Drone Maker DJI Offers Operator ID Framework

March 29, 2017

The world’s largest maker of unmanned aircraft systems (UAS), China’s DJI, has proposed an electronic identification framework for UAS that would allow authorities in the United States to identify drone owners when necessary while also respecting their privacy.

Last year, the Congress directed the U.S. Federal Aviation Administration (FAA) to develop approaches to remotely identifying the operators and owners of unmanned aircraft, and set deadlines for doing so over the next two years.

Drone maker DJI has outlined a concept in which each drone would transmit its location as well as a registration number or similar identification code, using inexpensive radio equipment that is already on board many drones today and that could be adopted by all manufacturers.

“DJI understands that accountability is a key part of responsible drone use, and we have outlined a proposal that balances the privacy of drone operators with the legitimate concerns authorities have about some drone operations,” said Brendan Schulman, DJI vice president of Policy and Legal Affairs.

Law Enforcement

Anyone with the proper receiver could obtain those transmissions from the drone, but only law enforcement officials or aviation regulators would be able to use that registration number to identify the registered owner. DJI said the system would be similar to automobile license plates, which allow anyone to identify a nearby vehicle they believe is operating improperly, but which can only be traced to their owner and operator by authorities.

“The best solution is usually the simplest,” DJI wrote in a white paper on the topic. “The focus of the primary method for remote identification should be on a way for anyone concerned about a drone flight in close proximity to report an identifier number to the authorities, who would then have the tools to investigate the complaint without infringing on operator privacy.”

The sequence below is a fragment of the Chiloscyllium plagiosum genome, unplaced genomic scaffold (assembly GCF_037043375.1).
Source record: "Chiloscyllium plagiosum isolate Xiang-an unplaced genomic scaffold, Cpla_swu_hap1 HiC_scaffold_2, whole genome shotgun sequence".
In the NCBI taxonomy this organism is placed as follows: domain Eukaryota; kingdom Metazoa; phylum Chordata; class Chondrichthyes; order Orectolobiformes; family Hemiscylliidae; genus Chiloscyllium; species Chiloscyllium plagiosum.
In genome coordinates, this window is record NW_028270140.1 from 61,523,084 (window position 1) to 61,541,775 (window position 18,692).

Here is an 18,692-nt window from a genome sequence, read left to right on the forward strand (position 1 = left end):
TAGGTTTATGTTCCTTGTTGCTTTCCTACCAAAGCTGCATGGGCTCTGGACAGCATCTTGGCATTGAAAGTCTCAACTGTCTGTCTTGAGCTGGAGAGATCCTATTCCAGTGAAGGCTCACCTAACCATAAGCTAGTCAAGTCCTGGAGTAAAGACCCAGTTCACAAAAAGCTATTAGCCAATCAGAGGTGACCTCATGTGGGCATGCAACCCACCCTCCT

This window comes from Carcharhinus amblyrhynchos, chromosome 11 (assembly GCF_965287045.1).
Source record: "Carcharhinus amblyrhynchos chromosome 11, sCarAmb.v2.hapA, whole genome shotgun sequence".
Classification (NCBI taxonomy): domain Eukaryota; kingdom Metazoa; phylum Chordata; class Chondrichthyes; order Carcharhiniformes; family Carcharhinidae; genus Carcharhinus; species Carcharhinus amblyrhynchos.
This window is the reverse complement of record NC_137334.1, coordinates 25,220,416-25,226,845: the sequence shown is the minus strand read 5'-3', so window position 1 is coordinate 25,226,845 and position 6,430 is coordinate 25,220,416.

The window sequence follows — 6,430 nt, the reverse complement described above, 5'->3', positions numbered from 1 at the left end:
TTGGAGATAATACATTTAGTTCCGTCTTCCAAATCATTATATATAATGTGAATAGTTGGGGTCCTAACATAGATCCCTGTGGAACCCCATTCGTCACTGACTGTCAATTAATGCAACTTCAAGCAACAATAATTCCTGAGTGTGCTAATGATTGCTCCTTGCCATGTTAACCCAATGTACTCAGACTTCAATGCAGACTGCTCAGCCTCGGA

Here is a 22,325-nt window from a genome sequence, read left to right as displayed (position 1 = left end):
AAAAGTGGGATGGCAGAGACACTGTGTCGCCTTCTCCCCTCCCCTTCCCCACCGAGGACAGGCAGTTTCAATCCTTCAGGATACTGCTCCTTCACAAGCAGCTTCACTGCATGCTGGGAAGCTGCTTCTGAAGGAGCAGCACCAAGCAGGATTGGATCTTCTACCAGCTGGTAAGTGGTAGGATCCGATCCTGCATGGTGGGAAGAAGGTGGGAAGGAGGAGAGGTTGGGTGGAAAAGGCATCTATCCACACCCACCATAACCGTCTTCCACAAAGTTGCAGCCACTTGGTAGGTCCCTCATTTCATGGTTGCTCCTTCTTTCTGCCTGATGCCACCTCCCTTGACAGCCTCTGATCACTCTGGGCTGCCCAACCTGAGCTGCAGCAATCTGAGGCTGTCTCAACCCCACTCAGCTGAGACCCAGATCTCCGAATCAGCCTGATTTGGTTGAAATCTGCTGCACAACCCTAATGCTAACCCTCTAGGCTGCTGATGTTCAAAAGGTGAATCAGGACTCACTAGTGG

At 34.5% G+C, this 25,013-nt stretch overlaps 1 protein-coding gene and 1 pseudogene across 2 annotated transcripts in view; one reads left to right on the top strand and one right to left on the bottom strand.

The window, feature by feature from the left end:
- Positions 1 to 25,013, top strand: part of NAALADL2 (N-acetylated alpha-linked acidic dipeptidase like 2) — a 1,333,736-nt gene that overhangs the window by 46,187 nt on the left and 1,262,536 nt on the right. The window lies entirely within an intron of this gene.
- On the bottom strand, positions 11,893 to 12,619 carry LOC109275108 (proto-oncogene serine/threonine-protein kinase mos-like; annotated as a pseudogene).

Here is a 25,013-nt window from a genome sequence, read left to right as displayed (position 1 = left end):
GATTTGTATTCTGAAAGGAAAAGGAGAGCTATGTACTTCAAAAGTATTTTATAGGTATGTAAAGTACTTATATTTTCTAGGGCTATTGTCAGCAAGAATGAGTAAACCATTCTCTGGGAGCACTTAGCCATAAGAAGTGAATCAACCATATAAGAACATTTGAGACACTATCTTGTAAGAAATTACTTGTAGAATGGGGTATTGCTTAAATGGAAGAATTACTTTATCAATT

Last week DJI submitted the white paper to the Association for Unmanned Vehicle Systems International (AUVSI), which is collecting perspectives on how to remotely identify small drones in advance of an FAA effort to develop a consensus approach.

DJI said it believes a remote transmission system is preferable to a network that attempts to track or record the location of all drones in real time, which would be far more complex to develop and would expose the confidential information of drone users.

The DJI white paper notes several examples of professional and personal operation of drones in which the operator has a legitimate need to keep their identity and the nature of the operation confidential, such as an energy company using drones to survey the location of a prospective new wind farm.

DJI said its proposed system for the United States would protect the privacy and safety of drone pilots, and would prevent professional drone operators from having to share proprietary information about the location and nature of their flights. Noting that some drones have been targeted by gunfire and some drone pilots have been threatened with assault despite flying legally, DJI said it supports allowing individual drone owners to avoid disclosing their identities to the general public.

“No other technology is subject to mandatory industry-wide tracking and recording of its use, and we strongly urge against making UAS the first such technology. The case for such an Orwellian model has not been made,” the white paper says. “A networked system provides more information than needed, to people who don’t require it, and exposes confidential business information in the process.”

Lives Saved

In a separate report, DJI claimed that drones have rescued at least 59 people from life-threatening conditions in 18 separate incidents around the globe.

More than one-third of the people rescued were saved by drones operated by civilian bystanders and volunteers offering their services to help professional rescue personnel. As drones have become more widely used by public safety agencies as well as individuals, the rate of lifesaving drone work now averages almost one per week, according to its report.

DJI’s report is based on a survey of media reports collected from around the world and DJI said it believes it undercounts the number of lifesaving activities undertaken with drones.

Source: DJI

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